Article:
Doncaster Touring Cars


The Theory
Camber is the angle between the wheel's centerline (seen from the front of the car) and a vertical line. It is measured using a camber guage and can be positive or negative. Negative camber is when the wheels lean inwards towards the chassis, positive is when the wheels lean outwards.

Negative camber is used to combat the effect of chassis roll. Chassis roll is where a car enters a corner, the inside suspension lifts and the outside suspension compresses, causing the wheels to lean outwards (positive camber). This is a problem because now only the outer edge of the tyre is touching the track, causing a loss of grip. Putting on a few degrees of negative camber means that when the car leans into a corner there is a greater surface area of tyre in contact with the track giving more grip.

So, what's the catch? Well, although 2-3 degress of negative camber all-round will give you good grip and stability in the corners, it won't give the same effect at other times. To achieve maximum grip when the car is going in a straight line i.e. when accelerating or braking, you need zero degrees of camber.

So, like all other elements of chassis tuning, it's a question of arriving at the best compromise.

NOTE: Positive camber is almost never used, so it won't be discussed in this article.

The Effects of Altering Camber
More negative camber Less negative camber
Lower centre of gravity Increased ride height
Quicker steering response Increased chassis clearance
More side traction Less side traction
Reduced chances of traction rolling Increased chance of traction rolling
More negative camber Less negative camber
More side traction Less side traction
More traction under braking Less traction under braking
Reduced chance of traction rolling Increased chance of traction rolling

May give more steering


Ride Hight

This is one of the simpler adjustments you can make and once you have found an exceptable height, don't 'play' with it unless you have a real problem.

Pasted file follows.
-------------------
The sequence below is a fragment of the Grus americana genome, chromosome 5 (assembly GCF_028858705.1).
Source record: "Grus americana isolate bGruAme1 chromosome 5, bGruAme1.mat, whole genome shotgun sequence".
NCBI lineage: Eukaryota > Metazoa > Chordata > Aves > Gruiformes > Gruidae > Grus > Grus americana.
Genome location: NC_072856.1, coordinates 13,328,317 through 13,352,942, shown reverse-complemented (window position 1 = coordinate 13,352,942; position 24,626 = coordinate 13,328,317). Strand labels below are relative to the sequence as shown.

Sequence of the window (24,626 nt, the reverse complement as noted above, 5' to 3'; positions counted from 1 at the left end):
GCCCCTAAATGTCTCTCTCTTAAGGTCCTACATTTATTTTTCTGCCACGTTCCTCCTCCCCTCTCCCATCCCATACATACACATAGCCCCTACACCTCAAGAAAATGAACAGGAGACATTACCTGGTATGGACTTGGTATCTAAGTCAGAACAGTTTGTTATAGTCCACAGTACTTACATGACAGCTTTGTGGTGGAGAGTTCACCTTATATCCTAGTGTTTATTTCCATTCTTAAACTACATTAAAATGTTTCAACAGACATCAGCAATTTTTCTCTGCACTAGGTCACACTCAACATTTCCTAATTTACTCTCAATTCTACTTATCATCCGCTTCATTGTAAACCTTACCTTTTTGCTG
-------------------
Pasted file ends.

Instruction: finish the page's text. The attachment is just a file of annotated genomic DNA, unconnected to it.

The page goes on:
Ride height is the distance between the bottom of your chassis and the ground. It is adjusted by putting small spacers in-between the top of the springs and the end of the shocks, or if you have threaded collars, by rotating these to raise or lower the car as desired. For on-road cars, the approach is simple: go as low as you can. The lower the ride height, the lower the centre of gravity, which generates grip and makes the car more stable.

Set it too low and you risk bottoming-out either under accereration, braking or cornering, making the car slide. Set it too high and you will induce grip rolling.

Setting the height:

  • For smooth tracks sit the car lower, for bumpy tracks raise it slightly to prevent the car bottoming-out on the bumps.
  • If you want to tune the handling a little, set the front and rear differently . For instance, if you set the front slightly lower than the rear, you will gain grip at the front, to encourage oversteer. Set it lower at the back to get understeer.
  • One final point, whenever you adjust the ride height, you affect the camber on both the wheels at that end of the car. Similarly, when you adjust the camber you affect the ride height, so when you have finished setting the ride height always re-check the camber.
  • Recommended ride height: 4.0 - 6.0mm (at DTCC ride height is limited to at least 5.0mm)
  • Recommended maximum variation in height front-to-rear: 2.0mm

Guidelines for setting the ride height
Lowering Ride Height Raising Ride Height
Less body roll More body roll
More side traction Less side traction
Less weight transfer More weight transfer
More chance of bottoming-out Less chance of bottoming-out


 The importance of damping becomes clear when you consider what happens to a spring when it is compressed. If you squeeze a spring with your hand it compresses, storing energy as it does so. Let it go and it returns to it's original state releasing that energy which you put in. If a car had only springs and no damping, it would continue to store and release energy uncontrollably, leading to an effect more akin to a space-hopper than a car!